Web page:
Case Study

Transforming Bedfordshire’s podiatry workforce

Bedfordshire have transformed their podiatry services to increase the pipeline into the workforce, develop staff and embed a new leadership approach.

31 May 2023


Bedfordshire Community Health Service (BCHS) podiatry service underwent a review to explore why the service had experienced higher than usual attrition rates in the last 18 months.


The review found staff were redeployed to unfamiliar areas of the service, resulting in low morale and concerns about losing skills and competencies relevant to their roles. To combat staff shortages the organisation implemented a workforce transformation programme.

Key benefits and outcomes 

  • The podiatry service review enabled the creation of a compelling business case for workforce transformation.
  • The review identified the need to develop more complex and specialised roles and led to the approval for the recruitment of additional advanced practitioners.
  • The new organisational structure promotes an increase in the pipeline of support workers through routes such as apprenticeships.
  • Newly established team leader roles presented development opportunities for clinical staff and aims to standardise the service across the county.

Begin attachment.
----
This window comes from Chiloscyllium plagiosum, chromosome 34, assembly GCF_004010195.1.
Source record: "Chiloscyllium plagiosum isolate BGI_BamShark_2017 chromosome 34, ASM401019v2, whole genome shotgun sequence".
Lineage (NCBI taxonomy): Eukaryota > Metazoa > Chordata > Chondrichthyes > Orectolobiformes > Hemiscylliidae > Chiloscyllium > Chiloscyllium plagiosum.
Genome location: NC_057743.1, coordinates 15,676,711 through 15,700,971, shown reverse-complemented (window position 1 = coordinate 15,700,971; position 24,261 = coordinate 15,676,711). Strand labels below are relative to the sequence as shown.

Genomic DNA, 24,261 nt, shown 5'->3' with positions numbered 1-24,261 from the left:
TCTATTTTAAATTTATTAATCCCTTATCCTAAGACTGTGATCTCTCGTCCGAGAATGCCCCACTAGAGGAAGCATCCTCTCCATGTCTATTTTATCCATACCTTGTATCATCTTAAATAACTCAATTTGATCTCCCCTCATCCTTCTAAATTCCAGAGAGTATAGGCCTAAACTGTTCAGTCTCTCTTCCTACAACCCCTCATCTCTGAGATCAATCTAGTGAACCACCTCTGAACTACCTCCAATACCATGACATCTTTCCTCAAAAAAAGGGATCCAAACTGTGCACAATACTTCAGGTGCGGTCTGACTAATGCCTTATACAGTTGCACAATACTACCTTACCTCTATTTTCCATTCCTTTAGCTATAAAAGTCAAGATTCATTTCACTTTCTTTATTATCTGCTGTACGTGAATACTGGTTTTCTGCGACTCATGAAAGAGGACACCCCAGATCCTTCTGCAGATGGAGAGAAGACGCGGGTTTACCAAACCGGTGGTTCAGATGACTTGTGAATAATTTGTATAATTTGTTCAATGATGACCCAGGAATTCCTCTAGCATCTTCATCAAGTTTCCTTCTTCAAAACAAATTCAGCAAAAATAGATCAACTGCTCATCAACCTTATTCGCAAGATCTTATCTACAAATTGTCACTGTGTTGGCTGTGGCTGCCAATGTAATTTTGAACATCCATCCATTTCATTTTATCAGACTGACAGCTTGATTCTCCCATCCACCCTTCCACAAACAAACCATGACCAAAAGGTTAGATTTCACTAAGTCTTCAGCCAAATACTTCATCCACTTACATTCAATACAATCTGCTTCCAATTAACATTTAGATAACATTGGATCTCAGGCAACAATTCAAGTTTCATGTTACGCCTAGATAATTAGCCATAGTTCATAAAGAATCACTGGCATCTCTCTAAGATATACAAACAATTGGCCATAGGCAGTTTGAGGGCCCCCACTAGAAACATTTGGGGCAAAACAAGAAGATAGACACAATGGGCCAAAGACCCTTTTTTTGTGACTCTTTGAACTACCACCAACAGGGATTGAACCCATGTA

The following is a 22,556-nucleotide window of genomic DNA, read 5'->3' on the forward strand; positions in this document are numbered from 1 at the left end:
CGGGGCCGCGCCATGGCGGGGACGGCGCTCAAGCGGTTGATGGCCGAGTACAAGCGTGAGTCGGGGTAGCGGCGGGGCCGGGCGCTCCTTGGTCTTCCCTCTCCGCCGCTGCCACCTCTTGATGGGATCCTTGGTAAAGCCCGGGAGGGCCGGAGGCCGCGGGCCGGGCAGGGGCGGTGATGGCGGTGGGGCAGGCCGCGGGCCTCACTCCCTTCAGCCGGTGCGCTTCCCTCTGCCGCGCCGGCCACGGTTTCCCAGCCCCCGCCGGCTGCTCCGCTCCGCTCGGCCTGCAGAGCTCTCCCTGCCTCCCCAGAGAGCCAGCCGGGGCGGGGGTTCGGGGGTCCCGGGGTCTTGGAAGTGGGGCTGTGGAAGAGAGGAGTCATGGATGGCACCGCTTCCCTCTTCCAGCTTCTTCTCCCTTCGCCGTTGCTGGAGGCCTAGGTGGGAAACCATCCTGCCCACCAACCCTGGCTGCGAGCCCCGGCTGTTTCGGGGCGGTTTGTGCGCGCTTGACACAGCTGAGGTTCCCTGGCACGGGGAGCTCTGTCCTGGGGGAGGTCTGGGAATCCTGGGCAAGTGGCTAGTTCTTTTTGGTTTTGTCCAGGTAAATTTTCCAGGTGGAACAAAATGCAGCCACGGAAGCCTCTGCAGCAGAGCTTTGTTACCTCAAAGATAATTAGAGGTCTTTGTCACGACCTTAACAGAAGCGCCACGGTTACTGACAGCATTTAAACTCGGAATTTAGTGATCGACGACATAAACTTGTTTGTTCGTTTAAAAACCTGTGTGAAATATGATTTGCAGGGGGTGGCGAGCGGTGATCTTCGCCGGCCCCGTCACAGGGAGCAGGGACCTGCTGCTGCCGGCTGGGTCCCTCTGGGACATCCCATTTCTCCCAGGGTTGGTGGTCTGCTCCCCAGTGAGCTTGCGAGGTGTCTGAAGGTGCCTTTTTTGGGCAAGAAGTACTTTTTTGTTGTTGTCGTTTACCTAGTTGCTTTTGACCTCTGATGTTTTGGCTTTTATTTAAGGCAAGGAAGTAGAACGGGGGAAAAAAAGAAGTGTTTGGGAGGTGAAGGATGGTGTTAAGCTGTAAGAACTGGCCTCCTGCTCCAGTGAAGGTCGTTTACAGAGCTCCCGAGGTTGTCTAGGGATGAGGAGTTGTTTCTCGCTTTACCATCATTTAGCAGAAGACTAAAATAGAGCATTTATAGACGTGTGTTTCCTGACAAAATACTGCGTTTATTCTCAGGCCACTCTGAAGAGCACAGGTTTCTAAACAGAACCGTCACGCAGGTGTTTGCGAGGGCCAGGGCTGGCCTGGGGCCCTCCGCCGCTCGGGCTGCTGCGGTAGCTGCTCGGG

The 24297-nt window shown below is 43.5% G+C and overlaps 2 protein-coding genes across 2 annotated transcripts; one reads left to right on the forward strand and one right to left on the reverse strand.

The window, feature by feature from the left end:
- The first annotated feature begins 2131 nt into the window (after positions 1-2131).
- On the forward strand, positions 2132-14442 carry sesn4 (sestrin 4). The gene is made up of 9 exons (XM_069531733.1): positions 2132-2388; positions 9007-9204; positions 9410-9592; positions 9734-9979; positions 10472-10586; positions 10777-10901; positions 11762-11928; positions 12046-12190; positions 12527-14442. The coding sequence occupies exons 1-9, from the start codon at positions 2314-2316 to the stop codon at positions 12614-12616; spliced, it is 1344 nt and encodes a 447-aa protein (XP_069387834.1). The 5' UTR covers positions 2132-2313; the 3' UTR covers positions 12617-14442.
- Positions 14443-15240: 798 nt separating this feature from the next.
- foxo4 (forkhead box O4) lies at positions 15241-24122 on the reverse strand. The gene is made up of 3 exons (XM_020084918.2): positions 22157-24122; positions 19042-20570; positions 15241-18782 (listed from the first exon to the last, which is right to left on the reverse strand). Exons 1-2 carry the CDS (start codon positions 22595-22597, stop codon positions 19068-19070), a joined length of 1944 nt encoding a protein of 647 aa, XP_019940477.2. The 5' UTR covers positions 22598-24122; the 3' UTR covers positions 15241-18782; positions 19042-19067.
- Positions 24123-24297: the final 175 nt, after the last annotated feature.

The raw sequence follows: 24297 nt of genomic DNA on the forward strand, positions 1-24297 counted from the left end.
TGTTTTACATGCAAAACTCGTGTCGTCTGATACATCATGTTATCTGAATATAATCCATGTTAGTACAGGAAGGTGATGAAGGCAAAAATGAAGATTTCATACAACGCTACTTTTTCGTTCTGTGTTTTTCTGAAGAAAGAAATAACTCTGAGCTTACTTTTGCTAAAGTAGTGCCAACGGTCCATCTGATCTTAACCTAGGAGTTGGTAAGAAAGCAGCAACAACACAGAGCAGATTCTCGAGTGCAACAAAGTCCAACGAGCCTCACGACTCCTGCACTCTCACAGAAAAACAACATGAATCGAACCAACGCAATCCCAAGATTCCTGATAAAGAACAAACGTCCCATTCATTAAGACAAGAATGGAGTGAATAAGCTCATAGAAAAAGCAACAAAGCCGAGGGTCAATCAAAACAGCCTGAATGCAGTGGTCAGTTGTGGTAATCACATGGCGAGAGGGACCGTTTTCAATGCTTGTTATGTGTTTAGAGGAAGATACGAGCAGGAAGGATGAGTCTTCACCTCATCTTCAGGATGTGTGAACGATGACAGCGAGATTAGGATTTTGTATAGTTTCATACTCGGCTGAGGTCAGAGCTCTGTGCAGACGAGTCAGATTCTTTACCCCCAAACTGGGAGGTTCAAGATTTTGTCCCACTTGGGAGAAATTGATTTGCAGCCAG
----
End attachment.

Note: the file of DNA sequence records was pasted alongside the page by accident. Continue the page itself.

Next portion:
• This new leadership approach is pivotal in driving forward the podiatry service and the review provides a blueprint for how other allied health profession services can modernise and evolve.

What the organisation faced

Post COVID-19 acute areas of the service were prioritised. Staff had to be redeployed to cover these areas which they were unfamiliar with, and leave their own service area and clinical speciality. This left staff feeling unsettled and frustrated while reporting concerns about losing skills and competencies relevant to their roles. Additionally, the podiatry service and multidisciplinary foot team were part of a serious incident review related to diabetic care. 

These factors contributed to higher than previous staff turnover mainly across band 5 to 7 roles. The disproportionate level of resource and capacity in acute areas of the service meant a full-service review was necessary to negate the risks of staff shortages. 

What the organisation did

The local director and trust quality and performance team approved a full-service review. An experienced podiatrist with project delivery experience was recruited to lead a team to deliver the review. Clear terms of reference were agreed, helping the review to stay on track and to align stakeholder expectations.

The review process involved engaging with a wide range of internal and external stakeholders across the ICS through a range of interviews, questionnaires, engagement sessions and focus groups. Including:

  • Service users, the podiatry team, integrated care boards (ICB) diabetes network, hospital consultants, community colleagues, and primary care.     
  • Internal staff were consulted about the priority changes they wanted to see from the transformation. Online Interactive boards were used to gather real-time staff feedback alongside focus groups to support  staff with no internet access.   
  • Involving the contracts, finance, and quality and performance team enabled the review of service level agreements with local hospitals, activity data, KPI’s and expected service outcomes budgets, staffing establishments, and service specifications.